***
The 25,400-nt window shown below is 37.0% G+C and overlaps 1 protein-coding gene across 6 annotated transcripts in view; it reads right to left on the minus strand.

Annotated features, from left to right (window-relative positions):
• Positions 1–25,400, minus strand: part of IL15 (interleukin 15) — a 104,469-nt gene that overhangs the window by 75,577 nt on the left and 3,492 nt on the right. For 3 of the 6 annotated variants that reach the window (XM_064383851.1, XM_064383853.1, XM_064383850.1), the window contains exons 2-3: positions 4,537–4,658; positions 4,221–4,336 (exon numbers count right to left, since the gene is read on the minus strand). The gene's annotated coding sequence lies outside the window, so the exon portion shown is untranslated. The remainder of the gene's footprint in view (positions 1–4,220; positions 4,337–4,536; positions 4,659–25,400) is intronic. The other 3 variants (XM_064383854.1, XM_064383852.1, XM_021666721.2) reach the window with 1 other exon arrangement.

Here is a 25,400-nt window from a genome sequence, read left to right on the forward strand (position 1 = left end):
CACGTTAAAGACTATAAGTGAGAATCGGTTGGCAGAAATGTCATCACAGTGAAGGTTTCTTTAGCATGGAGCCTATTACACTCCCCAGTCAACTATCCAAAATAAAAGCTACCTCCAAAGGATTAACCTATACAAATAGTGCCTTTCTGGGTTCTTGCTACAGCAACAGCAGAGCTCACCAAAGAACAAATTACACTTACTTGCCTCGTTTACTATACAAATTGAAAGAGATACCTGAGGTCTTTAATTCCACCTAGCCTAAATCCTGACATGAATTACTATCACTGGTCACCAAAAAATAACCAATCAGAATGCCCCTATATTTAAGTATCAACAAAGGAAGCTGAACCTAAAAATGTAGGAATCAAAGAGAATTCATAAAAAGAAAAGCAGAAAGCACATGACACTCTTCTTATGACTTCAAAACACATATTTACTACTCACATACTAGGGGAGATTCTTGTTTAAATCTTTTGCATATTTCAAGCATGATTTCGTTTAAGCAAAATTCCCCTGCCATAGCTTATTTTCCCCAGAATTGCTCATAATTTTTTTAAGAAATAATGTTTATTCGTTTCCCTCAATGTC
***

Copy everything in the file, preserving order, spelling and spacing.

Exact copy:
The 25,400-nt window shown below is 37.0% G+C and overlaps 1 protein-coding gene across 6 annotated transcripts in view; it reads right to left on the minus strand.

Annotated features, from left to right (window-relative positions):
• Positions 1–25,400, minus strand: part of IL15 (interleukin 15) — a 104,469-nt gene that overhangs the window by 75,577 nt on the left and 3,492 nt on the right. For 3 of the 6 annotated variants that reach the window (XM_064383851.1, XM_064383853.1, XM_064383850.1), the window contains exons 2-3: positions 4,537–4,658; positions 4,221–4,336 (exon numbers count right to left, since the gene is read on the minus strand). The gene's annotated coding sequence lies outside the window, so the exon portion shown is untranslated. The remainder of the gene's footprint in view (positions 1–4,220; positions 4,337–4,536; positions 4,659–25,400) is intronic. The other 3 variants (XM_064383854.1, XM_064383852.1, XM_021666721.2) reach the window with 1 other exon arrangement.

Here is a 25,400-nt window from a genome sequence, read left to right on the forward strand (position 1 = left end):
CACGTTAAAGACTATAAGTGAGAATCGGTTGGCAGAAATGTCATCACAGTGAAGGTTTCTTTAGCATGGAGCCTATTACACTCCCCAGTCAACTATCCAAAATAAAAGCTACCTCCAAAGGATTAACCTATACAAATAGTGCCTTTCTGGGTTCTTGCTACAGCAACAGCAGAGCTCACCAAAGAACAAATTACACTTACTTGCCTCGTTTACTATACAAATTGAAAGAGATACCTGAGGTCTTTAATTCCACCTAGCCTAAATCCTGACATGAATTACTATCACTGGTCACCAAAAAATAACCAATCAGAATGCCCCTATATTTAAGTATCAACAAAGGAAGCTGAACCTAAAAATGTAGGAATCAAAGAGAATTCATAAAAAGAAAAGCAGAAAGCACATGACACTCTTCTTATGACTTCAAAACACATATTTACTACTCACATACTAGGGGAGATTCTTGTTTAAATCTTTTGCATATTTCAAGCATGATTTCGTTTAAGCAAAATTCCCCTGCCATAGCTTATTTTCCCCAGAATTGCTCATAATTTTTTTAAGAAATAATGTTTATTCGTTTCCCTCAATGTC